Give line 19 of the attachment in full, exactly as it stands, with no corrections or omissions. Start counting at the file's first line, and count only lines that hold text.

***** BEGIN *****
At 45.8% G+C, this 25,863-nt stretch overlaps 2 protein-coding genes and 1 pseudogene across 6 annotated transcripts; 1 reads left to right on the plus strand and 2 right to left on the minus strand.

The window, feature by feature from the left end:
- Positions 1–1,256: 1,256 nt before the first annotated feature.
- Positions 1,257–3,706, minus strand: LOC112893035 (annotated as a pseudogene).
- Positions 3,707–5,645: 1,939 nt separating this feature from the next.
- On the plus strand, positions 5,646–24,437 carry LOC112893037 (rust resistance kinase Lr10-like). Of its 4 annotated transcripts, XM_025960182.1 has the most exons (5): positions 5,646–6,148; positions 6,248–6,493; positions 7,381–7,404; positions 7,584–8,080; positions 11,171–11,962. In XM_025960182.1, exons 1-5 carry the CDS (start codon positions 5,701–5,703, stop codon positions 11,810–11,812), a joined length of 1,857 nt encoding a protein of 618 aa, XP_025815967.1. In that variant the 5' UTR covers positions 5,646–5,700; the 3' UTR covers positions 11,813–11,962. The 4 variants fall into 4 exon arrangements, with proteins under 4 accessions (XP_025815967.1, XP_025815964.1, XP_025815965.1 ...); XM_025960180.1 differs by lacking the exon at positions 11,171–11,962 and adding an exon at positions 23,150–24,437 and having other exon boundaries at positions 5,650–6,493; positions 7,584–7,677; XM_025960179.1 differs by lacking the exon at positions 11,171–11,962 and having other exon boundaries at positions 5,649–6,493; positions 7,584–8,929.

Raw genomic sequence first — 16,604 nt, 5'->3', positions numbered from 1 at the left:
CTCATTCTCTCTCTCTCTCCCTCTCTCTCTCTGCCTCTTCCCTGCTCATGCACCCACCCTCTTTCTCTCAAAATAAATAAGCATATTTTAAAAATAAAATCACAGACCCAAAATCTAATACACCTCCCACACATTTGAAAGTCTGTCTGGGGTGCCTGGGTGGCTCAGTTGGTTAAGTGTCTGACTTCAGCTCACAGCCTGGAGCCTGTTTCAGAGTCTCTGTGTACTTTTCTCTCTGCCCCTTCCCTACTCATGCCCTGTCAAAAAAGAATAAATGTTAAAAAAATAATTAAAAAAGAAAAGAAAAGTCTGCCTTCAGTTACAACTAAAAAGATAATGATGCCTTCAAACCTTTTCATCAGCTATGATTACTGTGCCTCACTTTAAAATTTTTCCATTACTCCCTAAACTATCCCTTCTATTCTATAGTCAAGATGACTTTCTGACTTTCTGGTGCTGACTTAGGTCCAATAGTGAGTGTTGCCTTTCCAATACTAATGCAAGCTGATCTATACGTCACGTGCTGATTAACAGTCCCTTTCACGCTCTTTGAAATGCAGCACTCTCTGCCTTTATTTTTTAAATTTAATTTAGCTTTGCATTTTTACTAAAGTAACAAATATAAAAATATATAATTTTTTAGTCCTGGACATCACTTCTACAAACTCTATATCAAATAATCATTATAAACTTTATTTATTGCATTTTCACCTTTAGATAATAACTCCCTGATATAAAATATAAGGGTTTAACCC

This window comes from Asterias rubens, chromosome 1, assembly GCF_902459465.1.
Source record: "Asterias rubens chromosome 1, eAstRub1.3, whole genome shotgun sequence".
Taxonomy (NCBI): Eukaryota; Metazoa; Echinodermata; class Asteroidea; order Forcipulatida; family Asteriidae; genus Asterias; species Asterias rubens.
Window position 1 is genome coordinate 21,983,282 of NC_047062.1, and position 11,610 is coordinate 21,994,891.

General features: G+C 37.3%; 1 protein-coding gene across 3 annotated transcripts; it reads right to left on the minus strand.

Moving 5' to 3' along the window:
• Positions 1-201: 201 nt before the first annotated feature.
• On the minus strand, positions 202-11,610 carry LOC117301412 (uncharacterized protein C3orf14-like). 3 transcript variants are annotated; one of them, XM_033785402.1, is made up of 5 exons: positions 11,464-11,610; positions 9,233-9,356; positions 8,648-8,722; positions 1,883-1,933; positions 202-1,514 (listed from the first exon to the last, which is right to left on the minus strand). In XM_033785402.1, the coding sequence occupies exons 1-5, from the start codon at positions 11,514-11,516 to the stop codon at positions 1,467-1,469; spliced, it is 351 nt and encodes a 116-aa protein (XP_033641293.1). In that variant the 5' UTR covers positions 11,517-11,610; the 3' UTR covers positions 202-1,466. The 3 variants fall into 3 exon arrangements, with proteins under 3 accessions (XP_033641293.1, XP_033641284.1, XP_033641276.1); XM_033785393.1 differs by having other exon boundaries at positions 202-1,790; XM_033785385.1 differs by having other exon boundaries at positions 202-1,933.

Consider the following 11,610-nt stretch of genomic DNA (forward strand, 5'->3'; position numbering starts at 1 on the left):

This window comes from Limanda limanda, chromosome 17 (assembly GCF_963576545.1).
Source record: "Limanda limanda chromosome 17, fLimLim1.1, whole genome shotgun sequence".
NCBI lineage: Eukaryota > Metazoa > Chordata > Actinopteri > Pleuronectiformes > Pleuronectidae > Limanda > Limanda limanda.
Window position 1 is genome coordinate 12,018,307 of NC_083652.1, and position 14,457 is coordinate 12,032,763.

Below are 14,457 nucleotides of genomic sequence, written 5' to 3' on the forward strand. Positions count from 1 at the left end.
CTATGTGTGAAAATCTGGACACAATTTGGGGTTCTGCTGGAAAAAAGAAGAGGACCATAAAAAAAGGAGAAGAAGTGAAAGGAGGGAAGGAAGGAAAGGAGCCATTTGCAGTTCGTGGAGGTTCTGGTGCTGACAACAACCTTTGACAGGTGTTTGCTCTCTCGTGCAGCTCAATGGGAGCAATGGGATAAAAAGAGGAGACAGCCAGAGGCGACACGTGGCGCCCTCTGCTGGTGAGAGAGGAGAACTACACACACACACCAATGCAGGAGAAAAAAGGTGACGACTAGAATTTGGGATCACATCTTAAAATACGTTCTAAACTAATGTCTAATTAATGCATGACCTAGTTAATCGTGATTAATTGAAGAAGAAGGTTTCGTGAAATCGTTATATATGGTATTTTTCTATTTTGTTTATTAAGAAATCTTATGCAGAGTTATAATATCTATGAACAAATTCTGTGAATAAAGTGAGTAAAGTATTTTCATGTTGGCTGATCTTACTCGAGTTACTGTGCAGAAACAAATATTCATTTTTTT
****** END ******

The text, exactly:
Source record: "Limanda limanda chromosome 17, fLimLim1.1, whole genome shotgun sequence".